Is bisphenol-A exposure during pregnancy associated with blood glucose levels or diagnosis of gestational diabetes?
Robledo-C; Peck-JD; Stoner-JA; Carabin-H; Cowan-L; Koch-HM; Goodman-JR
J Toxicol Environ Health, A 2013 Oct; 76(4):865-873
Recent epidemiological studies indicate bisphenol A (BPA), an estrogenic chemical used in production of epoxy, polycarbonate, and plastic may increase risk of insulin resistance and type 2 diabetes. Exposure to BPA during pregnancy may contribute to development of gestational diabetes mellitus (GDM), a precursor to type 2 diabetes in women. This pilot study examined the association between BPA exposure, fasting blood glucose levels (FBG), and GDM diagnosis during pregnancy. Banked urine samples from 22 cases of GDM and 72 controls were analyzed for total (free BPA + conjugates) urinary BPA concentrations (µg/L). FBG levels (mg/dl) were obtained from 1-h 50-g glucose tolerance tests (GTT) that women underwent for routine GDM screening (mean gestational age = 26.6 weeks, SD = 3.8). Those with an initial screening value = 135 mg/dl underwent 3-h 100 g oral GTT. GDM diagnoses were made when the initial screening value was = 200 mg/dl or when values at = 2 time points exceeded 3-h oral GTT thresholds. Among controls, median FBG levels (mg/dL) did not differ across exposure tertiles, defined according to the distribution of total specific-gravity-adjusted urinary BPA concentrations. Logistic regression models controlling for race/ethnicity did not provide evidence of association between BPA exposure and case status across increasing tertiles of BPA exposure (number of GDM cases/controls in tertile1: 13/24; in tertile 2: 6/24; in tertile 3: 3/24). Findings do not support a relationship between total urinary BPA concentrations and altered glucose metabolism during pregnancy. However, due to study limitations, findings need to be interpreted with caution.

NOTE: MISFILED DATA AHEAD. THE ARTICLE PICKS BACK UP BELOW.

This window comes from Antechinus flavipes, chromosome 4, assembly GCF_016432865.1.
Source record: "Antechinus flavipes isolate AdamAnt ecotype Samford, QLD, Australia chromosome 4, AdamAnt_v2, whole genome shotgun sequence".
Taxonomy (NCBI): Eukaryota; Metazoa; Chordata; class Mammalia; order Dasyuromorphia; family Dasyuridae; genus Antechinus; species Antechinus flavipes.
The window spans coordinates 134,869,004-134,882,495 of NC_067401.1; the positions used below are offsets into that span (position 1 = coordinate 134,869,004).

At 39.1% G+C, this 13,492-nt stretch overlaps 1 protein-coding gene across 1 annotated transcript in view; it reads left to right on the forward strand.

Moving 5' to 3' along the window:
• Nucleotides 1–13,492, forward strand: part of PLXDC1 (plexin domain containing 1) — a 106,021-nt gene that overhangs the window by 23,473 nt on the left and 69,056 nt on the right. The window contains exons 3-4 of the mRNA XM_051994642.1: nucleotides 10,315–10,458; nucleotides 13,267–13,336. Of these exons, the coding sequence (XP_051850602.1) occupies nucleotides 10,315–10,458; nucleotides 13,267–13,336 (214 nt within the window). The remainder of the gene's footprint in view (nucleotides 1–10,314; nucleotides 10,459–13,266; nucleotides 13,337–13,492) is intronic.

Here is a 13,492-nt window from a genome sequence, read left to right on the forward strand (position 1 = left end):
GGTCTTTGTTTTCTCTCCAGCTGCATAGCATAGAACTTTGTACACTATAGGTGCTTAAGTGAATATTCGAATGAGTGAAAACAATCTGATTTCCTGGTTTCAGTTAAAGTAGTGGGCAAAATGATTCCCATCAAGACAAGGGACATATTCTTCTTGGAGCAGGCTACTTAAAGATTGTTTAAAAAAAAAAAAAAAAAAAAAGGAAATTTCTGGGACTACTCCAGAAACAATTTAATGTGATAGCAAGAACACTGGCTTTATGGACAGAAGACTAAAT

Epidemiology; Chemical-composition; Chemical-properties; Epoxy-compounds; Diseases; Blood-disorders; Exposure-levels; Risk-factors; Humans; Men; Women; Phenols; Urinalysis; Pregnancy; Toxins; Air-contamination; Analytical-processes; Models
Candace Robledo, PhD, MPH, at her current address, Division of Epidemiology, Statistics, and Prevention Research, Eunice Kennedy Shriver National Institute of Child Health and Human Development, National Institutes of Health, 6100 Executive Blvd, Room 7B
Journal of Toxicology and Environmental Health, Part A: Current Issues
University of Texas, Health Science Center, Houston, Texas